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The Autopilot on a Charter

We were trying to start a race from Monkey Point to Cane Garden Bay on the back side of Tortola in the BVI. We had a flotilla and so we decided to do a reverse start. This means the slowest boats and least experienced captains started first. The race was to end with the boats moored in Cane Garden Bay and everyone from the boat on shore. The finish was really exciting with about 20 seconds between the first three finishers. However – seemingly the start was just as exciting. Right before the start, the VHF was going crazy with requests from the captains for help. One had his sail stuck, one couldn’t get their anchor off the bottom, and one mystery one was that their wheel was locked. I blurted out “Um um um turn off your auto-pilot – ok who’s next?” Well after fixing a few other issues they came back on and admitted that their autopilot was now turned off and they were ready for the start.

An autopilot can be easily knocked on unknowingly by anyone moving around the boat. If you’re experiencing wheel lock, this is the first thing to check.

autopilot The autopilot is a great tool for those long hauls and it’s probably better at holding a straight line than most of us. Of course, it does take away from the feeling of sailing but … after a while, everyone needs a wee rest.

To turn it on, turn on the appropriate breakers on the DC electric panel. Then once you’re on your approximate heading press “Auto”. To disengage press “Standby”. The autopilot will hold a true course. You can adjust the course in 1-degree or 10-degree increments by pushing the associated button.

We’ll give you the easy instructions here for the Raymarine autopilot 6001 since that is what you are likely to encounter, however, other brand systems work in a similar manner.

The autopilot can automatically tack the boat 100°. Press the “–1” and “–10” buttons simultaneously to autotack to port. Press the “+1” and “+10” buttons simultaneously to autotack to starboard.

Sometimes the responsiveness of the autopilot will be too slow or too fast. To make a change to the responsiveness press the “–1” and “+1” buttons simultaneously. Then use the “–1” or the “+1” buttons to increase or decrease the level of response. The higher the response level, the more frequently adjustments will be made by the autopilot. You’ll want a lower response level when sailing in big swells.

To adjust the brightness of the display hold down the “Disp” button for about 1 sec then press the “Disp” button again to cycle through the levels.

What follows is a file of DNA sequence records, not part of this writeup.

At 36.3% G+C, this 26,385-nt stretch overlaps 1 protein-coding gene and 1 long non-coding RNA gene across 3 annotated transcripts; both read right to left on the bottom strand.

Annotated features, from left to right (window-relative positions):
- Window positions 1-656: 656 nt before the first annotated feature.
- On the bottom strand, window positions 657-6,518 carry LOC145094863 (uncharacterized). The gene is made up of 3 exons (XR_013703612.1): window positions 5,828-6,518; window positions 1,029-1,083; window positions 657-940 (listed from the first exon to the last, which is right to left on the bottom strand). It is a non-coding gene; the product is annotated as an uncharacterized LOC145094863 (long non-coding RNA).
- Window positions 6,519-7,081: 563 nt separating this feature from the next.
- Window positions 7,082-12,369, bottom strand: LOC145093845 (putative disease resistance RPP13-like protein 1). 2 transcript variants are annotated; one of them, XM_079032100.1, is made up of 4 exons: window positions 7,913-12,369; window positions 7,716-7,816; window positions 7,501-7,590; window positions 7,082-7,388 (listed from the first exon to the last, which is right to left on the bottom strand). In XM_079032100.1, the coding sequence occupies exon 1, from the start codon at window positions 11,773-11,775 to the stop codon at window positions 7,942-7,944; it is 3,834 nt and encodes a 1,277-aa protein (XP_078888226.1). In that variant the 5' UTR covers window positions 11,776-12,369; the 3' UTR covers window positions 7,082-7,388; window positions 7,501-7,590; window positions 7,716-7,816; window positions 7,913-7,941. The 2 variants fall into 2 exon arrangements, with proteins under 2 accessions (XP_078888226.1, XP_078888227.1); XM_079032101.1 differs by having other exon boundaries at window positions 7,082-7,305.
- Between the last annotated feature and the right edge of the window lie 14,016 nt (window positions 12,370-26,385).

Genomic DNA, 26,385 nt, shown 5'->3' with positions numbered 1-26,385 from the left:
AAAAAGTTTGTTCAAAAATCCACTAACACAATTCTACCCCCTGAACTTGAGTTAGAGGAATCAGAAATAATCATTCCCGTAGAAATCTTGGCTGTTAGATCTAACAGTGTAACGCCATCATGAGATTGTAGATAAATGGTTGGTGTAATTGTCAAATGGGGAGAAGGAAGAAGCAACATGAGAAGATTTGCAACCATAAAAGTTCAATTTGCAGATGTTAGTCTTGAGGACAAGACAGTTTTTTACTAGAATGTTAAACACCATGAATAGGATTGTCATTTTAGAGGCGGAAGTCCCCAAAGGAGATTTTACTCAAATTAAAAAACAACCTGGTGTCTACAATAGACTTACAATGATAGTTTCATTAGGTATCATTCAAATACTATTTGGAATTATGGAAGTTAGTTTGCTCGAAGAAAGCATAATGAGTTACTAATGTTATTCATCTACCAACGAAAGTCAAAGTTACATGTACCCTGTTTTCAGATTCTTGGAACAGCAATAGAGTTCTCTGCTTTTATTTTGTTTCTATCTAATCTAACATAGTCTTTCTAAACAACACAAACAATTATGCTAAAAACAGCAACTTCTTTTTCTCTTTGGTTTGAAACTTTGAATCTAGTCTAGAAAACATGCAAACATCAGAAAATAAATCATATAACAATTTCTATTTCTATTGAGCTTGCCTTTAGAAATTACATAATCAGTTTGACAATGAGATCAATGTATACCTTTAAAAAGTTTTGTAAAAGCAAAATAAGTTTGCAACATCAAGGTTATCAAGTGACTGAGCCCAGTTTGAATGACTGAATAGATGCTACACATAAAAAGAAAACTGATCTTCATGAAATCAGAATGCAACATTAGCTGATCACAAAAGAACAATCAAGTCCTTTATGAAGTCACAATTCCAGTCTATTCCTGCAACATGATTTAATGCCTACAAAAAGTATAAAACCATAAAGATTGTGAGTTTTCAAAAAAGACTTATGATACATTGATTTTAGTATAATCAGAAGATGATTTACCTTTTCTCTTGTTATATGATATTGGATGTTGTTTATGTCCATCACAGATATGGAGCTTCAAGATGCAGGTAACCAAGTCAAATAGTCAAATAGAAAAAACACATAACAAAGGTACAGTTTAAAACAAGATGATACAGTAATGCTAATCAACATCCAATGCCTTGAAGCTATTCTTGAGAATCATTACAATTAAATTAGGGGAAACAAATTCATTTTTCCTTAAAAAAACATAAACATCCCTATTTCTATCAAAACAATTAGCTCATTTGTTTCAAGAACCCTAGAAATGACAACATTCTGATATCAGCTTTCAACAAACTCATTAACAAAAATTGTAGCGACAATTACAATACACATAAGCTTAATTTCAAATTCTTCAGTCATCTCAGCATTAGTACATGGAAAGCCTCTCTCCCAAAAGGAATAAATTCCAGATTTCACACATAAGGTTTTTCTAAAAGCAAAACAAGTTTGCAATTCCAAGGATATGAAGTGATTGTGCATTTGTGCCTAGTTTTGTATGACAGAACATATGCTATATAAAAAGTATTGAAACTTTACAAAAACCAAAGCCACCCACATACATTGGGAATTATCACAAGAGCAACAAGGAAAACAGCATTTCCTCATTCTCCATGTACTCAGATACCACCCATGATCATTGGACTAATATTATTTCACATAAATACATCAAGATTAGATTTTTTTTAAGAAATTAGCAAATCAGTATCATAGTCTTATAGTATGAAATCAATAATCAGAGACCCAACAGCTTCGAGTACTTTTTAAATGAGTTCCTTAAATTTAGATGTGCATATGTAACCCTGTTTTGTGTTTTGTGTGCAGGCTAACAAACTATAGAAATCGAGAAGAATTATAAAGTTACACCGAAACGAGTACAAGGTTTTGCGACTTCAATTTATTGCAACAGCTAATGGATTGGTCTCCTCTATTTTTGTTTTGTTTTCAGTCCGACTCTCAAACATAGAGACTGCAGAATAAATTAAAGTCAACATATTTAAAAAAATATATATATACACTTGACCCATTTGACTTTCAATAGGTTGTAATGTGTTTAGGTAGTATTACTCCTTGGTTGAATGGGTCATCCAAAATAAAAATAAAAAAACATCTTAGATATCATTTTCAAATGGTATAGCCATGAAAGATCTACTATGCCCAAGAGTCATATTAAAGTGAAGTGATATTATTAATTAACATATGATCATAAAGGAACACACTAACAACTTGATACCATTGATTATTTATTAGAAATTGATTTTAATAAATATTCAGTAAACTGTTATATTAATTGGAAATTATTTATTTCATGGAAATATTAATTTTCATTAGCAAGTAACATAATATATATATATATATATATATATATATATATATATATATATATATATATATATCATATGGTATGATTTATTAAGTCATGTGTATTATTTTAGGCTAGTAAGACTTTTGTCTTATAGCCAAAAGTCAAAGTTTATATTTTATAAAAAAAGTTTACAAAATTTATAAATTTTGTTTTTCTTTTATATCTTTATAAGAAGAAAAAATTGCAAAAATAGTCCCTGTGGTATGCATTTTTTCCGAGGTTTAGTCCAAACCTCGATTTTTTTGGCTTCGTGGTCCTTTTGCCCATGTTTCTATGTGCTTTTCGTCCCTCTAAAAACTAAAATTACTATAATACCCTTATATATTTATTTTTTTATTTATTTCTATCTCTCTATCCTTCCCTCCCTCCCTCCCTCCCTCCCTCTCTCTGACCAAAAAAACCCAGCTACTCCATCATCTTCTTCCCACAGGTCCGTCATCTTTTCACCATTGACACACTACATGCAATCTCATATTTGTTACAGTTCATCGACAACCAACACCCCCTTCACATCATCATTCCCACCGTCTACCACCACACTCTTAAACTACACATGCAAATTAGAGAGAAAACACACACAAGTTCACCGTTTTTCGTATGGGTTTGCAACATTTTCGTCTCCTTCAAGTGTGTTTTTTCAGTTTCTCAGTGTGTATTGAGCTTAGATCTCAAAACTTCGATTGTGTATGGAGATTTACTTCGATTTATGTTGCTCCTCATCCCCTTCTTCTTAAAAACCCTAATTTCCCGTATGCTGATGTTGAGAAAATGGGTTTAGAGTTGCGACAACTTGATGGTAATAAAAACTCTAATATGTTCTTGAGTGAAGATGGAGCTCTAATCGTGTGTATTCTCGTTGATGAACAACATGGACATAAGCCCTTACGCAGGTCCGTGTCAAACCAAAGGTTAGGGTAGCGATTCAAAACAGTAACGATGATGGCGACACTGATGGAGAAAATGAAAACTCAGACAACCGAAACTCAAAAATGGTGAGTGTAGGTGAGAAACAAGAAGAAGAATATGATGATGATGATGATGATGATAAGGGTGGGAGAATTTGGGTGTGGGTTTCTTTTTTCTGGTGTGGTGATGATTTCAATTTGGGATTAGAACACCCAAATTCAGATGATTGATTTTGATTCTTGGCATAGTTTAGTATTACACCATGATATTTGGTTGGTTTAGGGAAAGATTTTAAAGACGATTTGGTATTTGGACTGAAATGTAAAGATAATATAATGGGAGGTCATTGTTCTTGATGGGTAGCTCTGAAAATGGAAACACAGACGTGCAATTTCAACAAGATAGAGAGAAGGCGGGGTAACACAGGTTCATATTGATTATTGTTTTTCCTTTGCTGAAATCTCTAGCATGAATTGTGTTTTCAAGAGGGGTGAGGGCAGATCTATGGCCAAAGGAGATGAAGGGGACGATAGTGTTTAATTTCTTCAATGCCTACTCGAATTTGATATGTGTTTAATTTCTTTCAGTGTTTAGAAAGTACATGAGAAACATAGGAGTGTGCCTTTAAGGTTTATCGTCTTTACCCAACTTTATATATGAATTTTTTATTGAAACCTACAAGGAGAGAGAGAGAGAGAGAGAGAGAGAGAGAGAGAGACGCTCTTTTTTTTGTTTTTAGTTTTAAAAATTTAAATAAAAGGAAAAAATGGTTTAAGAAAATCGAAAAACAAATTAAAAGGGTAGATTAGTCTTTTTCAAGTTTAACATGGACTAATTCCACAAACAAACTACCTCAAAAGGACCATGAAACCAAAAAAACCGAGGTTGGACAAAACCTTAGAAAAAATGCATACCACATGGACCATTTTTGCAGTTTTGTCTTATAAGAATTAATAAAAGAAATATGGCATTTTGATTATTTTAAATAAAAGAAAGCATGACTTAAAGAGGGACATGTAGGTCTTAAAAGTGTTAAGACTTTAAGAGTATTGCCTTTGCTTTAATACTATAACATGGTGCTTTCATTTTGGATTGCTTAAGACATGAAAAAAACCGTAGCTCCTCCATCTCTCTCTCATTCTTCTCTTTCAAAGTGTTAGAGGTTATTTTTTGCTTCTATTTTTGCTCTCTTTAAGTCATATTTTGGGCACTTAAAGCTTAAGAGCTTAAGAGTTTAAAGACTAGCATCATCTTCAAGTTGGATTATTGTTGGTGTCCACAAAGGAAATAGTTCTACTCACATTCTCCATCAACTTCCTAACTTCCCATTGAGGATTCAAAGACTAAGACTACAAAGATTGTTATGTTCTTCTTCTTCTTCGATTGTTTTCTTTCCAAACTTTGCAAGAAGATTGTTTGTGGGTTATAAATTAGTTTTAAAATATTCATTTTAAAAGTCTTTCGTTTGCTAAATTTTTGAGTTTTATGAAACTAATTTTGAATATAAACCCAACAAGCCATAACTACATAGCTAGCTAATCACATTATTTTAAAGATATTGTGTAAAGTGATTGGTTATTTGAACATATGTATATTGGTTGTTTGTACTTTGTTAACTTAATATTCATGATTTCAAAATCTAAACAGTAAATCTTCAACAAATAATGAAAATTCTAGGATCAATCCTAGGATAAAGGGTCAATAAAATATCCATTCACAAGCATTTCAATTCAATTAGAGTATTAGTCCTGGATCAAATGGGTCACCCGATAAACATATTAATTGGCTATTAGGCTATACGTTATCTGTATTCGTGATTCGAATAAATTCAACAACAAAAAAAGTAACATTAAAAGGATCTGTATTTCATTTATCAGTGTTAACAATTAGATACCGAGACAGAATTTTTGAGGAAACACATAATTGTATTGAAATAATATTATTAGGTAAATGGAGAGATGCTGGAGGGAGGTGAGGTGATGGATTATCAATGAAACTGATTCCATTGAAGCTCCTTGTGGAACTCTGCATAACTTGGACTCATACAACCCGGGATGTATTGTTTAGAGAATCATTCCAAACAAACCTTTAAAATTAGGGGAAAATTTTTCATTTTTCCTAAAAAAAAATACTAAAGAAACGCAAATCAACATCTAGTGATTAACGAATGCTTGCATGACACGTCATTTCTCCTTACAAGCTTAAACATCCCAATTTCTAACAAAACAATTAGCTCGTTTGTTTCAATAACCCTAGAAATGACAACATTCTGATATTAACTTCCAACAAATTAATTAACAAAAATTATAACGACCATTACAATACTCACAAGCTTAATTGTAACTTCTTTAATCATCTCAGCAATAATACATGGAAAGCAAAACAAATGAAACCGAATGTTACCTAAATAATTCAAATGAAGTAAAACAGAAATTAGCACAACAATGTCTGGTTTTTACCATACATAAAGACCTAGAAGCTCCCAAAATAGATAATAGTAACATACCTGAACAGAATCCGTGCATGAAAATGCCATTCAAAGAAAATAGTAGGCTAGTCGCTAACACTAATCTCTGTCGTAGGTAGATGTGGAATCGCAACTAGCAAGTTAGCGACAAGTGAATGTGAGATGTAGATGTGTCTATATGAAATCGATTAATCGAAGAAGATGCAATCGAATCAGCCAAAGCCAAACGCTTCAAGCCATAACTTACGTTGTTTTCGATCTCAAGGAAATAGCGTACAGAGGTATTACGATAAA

If the chart plotter is connected then you may be able to have the boat “track” to the next waypoint. This is very advantageous because the autopilot will take the boat to the waypoint not just steer a course. It takes into account set and drift from tidal flow and the lateral course deviation due to the wind pushing the boat sideways. With the autopilot engaged and waypoints programmed into the chart plotter, press “Track”. The display response will be “Next wpt”. Press “Track” again to accept the new heading. To exit track mode just press “Standby” or “Auto”.

Keep this in mind as well, in case of a steering system failure, the autopilot can be used like the emergency tiller.

You can learn more in the Bareboat Charter Online Course....

The Bareboat Charter online sailing course is your go-to resource for planning an unforgettable sailing vacation. This comprehensive online course equips you with all the necessary skills and knowledge to successfully charter a yacht. Upgrade to the Bareboat Charter Master bundle of courses to fully prepare for near-coastal sailing and sailing charters.

Source: Bareboat Charter
Topic: Bareboat Chartering
Authors: Ed Mapes, USCG Captain Master Mariner. Grant Headifen, NauticEd Global Director of Education
NauticEd is a fully recognized education and certification platform for sailing students combining online and on-the-water real instruction (and now VR). NauticEd offers +24 online courses, a free sailor's toolkit that includes 2 free courses, and six ranks of certification – all integrated into NauticEd’s proprietary platform. The USCG and NASBLA recognize NauticEd as having met the established American National Standards.